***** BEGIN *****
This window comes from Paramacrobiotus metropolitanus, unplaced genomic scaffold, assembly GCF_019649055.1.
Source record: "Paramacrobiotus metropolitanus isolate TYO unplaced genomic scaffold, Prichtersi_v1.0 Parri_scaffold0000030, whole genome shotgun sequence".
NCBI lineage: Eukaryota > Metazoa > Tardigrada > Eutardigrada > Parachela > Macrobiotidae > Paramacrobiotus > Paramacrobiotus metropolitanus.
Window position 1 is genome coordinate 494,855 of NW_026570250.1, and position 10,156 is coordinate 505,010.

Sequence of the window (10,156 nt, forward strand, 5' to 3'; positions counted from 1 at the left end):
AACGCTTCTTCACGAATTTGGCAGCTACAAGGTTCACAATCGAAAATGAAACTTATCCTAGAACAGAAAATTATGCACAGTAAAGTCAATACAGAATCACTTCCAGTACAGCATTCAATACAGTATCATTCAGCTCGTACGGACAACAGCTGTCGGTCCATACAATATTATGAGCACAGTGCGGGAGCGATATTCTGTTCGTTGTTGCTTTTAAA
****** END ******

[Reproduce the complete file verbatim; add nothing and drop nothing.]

This window comes from Paramacrobiotus metropolitanus, unplaced genomic scaffold, assembly GCF_019649055.1.
Source record: "Paramacrobiotus metropolitanus isolate TYO unplaced genomic scaffold, Prichtersi_v1.0 Parri_scaffold0000030, whole genome shotgun sequence".
NCBI lineage: Eukaryota > Metazoa > Tardigrada > Eutardigrada > Parachela > Macrobiotidae > Paramacrobiotus > Paramacrobiotus metropolitanus.
Window position 1 is genome coordinate 494,855 of NW_026570250.1, and position 10,156 is coordinate 505,010.

Sequence of the window (10,156 nt, forward strand, 5' to 3'; positions counted from 1 at the left end):
AACGCTTCTTCACGAATTTGGCAGCTACAAGGTTCACAATCGAAAATGAAACTTATCCTAGAACAGAAAATTATGCACAGTAAAGTCAATACAGAATCACTTCCAGTACAGCATTCAATACAGTATCATTCAGCTCGTACGGACAACAGCTGTCGGTCCATACAATATTATGAGCACAGTGCGGGAGCGATATTCTGTTCGTTGTTGCTTTTAAA